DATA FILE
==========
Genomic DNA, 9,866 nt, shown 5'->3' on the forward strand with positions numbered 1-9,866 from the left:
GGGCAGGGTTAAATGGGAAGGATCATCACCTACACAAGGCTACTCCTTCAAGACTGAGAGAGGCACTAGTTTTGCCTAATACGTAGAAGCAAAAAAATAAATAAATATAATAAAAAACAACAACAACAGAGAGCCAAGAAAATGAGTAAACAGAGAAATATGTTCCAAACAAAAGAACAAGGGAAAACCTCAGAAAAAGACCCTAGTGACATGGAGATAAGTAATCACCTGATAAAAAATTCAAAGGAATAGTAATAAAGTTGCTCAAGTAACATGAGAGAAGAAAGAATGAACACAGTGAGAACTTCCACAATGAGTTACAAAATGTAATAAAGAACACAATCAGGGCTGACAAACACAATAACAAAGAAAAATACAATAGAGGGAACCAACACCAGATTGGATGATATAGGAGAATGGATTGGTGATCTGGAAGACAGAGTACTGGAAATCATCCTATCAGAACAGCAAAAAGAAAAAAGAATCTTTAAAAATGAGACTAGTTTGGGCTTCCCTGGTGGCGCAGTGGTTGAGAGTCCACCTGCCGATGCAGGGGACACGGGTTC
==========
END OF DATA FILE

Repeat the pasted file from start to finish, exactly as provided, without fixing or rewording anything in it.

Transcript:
Genomic DNA, 9,866 nt, shown 5'->3' on the forward strand with positions numbered 1-9,866 from the left:
GGGCAGGGTTAAATGGGAAGGATCATCACCTACACAAGGCTACTCCTTCAAGACTGAGAGAGGCACTAGTTTTGCCTAATACGTAGAAGCAAAAAAATAAATAAATATAATAAAAAACAACAACAACAGAGAGCCAAGAAAATGAGTAAACAGAGAAATATGTTCCAAACAAAAGAACAAGGGAAAACCTCAGAAAAAGACCCTAGTGACATGGAGATAAGTAATCACCTGATAAAAAATTCAAAGGAATAGTAATAAAGTTGCTCAAGTAACATGAGAGAAGAAAGAATGAACACAGTGAGAACTTCCACAATGAGTTACAAAATGTAATAAAGAACACAATCAGGGCTGACAAACACAATAACAAAGAAAAATACAATAGAGGGAACCAACACCAGATTGGATGATATAGGAGAATGGATTGGTGATCTGGAAGACAGAGTACTGGAAATCATCCTATCAGAACAGCAAAAAGAAAAAAGAATCTTTAAAAATGAGACTAGTTTGGGCTTCCCTGGTGGCGCAGTGGTTGAGAGTCCACCTGCCGATGCAGGGGACACGGGTTC